Located in the market town of Settle, the Watershed Mill is set in the beautiful surroundings of the Yorkshire Dales and is only 5 minutes walk from the famous Settle to Carlisle Railway. Relax in our Country Kitchen Coffee Shop, and view our extensive range of clothing. Take at look at our Real Ale Shop and view our extensive range of traditional Yorkshire and regional ales. Our Whisky Shop stocks over 100 single malt whiskies with many available to taste.
- Opening Times Monday – Saturday 10.00am – 5.00pm Sunday 11.00am – 5.00pm
- Coffee shop closes 4.30pm every day
There have been Mills on the Langcliffe stretch of the River Ribble since the Middle Ages with two, High Mill and Old The Watershed Mill, Settle Mill having been built by the Monks of Furness Abbey.
Previously known as The Shed, Watershed Mill dates back to 1785. Situated close to the larger High Mill, it was built as a cotton mill to house the new spinning machines of the age, invented by a friend of the mill owners, Richard Arkwright.
It was converted into a weaving mill in the 1820’s, however financial difficulties encountered by the mill’s owners led to its closure in 1855 leaving many workers to find employment elsewhere.
Both High Mill and Watershed Mill were bought in 1861 by Lorenzo Christie from Derbyshire, who replaced the building’s weaving looms with spinning machines, and then doubling machines. Lorenzo’s son, Hector eventually took over the business, bringing families in from Devon, Cornwall and Norfolk tp work in the mills. Children aged 10 to 14 often worked part-time, going full-time in the mill when they reached 14. The working day would start at 6am and finish as 5.30pm, with half an hour for breakfast and one hour for lunch.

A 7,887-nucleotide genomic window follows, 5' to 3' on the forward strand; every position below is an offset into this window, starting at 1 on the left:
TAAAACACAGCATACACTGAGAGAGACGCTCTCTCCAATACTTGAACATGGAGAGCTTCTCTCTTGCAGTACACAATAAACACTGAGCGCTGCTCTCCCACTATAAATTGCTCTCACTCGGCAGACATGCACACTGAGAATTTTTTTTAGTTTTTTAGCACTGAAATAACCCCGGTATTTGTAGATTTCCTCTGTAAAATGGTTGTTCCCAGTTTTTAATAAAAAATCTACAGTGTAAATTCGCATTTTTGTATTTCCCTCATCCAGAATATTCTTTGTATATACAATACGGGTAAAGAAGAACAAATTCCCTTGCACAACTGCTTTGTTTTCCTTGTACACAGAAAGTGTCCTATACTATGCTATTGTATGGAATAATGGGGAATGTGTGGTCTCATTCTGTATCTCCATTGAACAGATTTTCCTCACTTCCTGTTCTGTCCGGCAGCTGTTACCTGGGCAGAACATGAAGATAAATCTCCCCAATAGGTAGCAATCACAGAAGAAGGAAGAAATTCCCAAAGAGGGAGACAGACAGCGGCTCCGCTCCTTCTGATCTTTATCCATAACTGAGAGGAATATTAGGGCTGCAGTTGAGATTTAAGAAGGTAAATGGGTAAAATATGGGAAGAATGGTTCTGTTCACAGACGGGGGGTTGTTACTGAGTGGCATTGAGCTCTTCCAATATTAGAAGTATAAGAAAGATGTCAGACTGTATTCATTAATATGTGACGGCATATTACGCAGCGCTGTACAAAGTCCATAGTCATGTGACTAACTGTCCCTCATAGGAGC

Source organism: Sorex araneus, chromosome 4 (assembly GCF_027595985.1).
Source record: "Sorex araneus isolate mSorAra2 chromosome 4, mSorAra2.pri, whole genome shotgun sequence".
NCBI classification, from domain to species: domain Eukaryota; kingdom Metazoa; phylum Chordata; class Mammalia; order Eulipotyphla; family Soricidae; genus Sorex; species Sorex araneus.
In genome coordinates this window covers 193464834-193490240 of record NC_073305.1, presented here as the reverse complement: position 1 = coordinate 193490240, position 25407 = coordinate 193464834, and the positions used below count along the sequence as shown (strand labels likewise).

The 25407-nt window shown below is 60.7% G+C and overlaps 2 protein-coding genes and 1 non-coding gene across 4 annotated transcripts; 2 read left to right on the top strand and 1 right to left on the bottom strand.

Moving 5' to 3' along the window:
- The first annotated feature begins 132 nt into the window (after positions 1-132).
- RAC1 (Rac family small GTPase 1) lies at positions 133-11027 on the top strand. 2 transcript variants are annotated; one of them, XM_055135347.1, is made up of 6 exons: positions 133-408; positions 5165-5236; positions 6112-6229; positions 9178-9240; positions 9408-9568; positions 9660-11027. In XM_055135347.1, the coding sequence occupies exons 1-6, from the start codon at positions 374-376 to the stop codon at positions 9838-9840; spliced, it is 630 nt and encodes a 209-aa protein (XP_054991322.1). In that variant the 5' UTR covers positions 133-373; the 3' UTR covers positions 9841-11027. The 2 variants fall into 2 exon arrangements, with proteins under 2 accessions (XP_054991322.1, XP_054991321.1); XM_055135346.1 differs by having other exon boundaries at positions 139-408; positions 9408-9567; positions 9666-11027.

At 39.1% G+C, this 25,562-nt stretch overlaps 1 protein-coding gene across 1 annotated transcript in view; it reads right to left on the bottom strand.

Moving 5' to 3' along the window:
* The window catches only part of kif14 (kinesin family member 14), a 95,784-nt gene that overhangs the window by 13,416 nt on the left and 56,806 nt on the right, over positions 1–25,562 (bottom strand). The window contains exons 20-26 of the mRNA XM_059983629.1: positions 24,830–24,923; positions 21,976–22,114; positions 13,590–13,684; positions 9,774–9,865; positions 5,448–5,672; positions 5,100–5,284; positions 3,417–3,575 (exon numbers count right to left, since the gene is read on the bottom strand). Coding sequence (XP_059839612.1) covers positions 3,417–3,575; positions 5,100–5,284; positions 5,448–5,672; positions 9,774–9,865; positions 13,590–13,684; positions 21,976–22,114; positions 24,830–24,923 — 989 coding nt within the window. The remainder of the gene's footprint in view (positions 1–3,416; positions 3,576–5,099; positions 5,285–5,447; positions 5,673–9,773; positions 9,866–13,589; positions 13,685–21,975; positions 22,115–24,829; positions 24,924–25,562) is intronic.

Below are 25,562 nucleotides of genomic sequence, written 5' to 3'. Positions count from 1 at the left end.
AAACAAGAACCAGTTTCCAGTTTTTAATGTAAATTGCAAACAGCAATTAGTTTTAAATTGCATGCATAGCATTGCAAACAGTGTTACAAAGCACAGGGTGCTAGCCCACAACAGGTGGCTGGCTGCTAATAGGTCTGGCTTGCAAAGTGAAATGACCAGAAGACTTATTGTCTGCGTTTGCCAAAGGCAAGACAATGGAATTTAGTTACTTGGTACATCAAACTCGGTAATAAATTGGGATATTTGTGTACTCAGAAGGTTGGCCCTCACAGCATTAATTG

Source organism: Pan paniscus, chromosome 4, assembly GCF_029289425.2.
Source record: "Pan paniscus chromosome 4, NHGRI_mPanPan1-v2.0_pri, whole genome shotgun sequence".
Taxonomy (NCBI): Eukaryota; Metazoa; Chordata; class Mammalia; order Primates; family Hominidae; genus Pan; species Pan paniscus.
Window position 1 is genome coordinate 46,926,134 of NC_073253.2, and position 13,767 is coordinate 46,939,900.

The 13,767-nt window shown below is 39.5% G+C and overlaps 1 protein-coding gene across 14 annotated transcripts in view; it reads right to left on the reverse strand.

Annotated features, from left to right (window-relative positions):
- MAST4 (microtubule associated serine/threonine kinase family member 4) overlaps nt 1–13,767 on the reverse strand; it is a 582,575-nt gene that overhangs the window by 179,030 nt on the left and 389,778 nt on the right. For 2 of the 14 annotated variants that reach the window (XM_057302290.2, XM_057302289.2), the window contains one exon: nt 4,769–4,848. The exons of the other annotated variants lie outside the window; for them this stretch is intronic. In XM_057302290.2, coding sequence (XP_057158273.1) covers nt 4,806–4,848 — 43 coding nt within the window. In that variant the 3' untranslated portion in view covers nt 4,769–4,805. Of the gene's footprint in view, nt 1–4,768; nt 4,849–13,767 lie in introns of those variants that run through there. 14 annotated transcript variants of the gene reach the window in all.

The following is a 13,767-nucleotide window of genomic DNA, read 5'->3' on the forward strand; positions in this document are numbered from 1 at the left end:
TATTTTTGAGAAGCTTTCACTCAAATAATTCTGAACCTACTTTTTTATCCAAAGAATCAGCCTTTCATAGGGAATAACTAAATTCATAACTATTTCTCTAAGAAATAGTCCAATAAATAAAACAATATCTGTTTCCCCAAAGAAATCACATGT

Hector Christie was responsible for the building of the Langcliffe Institute for the local community, which is still used today and in St Alkedas church there is a plaque in the wall commemorating him.
By the 1930’s, High Mill emlployed around 250 people, with over 100 working at Watershed Mill. By then, the working day started slightly later at 7.30am, but if a worker was late, one penny was deducted from their wages. Other compensations, however, included an excellent sports complex with tennis courts and greens for bowling and putting.
Both High Mill and Watershed Mill closed in the early 1950s. Watershed Mill was initially purchased by corn merchants who used it as a warehouse, but it was eventually bought by the Edinburgh Woollen Mill who have turned the Mill into one of the area’s leading retail destinations, preserving it for future generations.
If you want to know more, or if you have any questions, please get in touch. We will be only too happy to help.